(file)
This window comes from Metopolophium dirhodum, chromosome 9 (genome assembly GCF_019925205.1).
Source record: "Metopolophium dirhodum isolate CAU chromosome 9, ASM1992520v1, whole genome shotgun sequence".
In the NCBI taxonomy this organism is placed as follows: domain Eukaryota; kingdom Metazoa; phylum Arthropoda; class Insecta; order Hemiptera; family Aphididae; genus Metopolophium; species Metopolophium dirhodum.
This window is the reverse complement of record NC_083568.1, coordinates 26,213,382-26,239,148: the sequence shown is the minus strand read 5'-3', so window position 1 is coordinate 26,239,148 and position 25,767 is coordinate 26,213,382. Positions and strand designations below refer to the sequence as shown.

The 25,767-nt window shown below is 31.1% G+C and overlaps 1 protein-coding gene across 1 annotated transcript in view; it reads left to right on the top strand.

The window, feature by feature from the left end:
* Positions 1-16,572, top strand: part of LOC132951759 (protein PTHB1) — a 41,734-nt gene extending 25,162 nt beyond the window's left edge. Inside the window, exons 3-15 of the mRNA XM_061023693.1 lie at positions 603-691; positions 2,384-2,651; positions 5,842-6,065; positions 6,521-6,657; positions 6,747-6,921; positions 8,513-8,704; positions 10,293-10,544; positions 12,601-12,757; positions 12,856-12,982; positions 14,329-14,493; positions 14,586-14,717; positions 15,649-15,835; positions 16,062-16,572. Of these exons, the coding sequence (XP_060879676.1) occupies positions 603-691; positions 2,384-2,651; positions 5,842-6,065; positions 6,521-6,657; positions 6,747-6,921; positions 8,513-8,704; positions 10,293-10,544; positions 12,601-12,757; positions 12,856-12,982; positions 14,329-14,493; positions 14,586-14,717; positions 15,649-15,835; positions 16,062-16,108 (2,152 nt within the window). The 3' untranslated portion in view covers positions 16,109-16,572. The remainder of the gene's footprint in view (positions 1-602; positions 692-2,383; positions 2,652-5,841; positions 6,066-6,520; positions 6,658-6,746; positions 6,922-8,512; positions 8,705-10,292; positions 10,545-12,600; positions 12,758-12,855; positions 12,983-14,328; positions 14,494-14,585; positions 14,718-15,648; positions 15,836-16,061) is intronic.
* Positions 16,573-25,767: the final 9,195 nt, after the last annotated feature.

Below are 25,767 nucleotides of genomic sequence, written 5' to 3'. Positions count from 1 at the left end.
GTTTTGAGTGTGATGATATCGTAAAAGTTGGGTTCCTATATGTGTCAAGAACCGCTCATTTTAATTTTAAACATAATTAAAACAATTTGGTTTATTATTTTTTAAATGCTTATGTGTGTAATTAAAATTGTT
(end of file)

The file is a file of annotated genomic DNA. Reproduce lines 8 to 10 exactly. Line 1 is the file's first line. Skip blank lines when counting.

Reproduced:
* Positions 16,573-25,767: the final 9,195 nt, after the last annotated feature.

Below are 25,767 nucleotides of genomic sequence, written 5' to 3'. Positions count from 1 at the left end.
GTTTTGAGTGTGATGATATCGTAAAAGTTGGGTTCCTATATGTGTCAAGAACCGCTCATTTTAATTTTAAACATAATTAAAACAATTTGGTTTATTATTTTTTAAATGCTTATGTGTGTAATTAAAATTGTT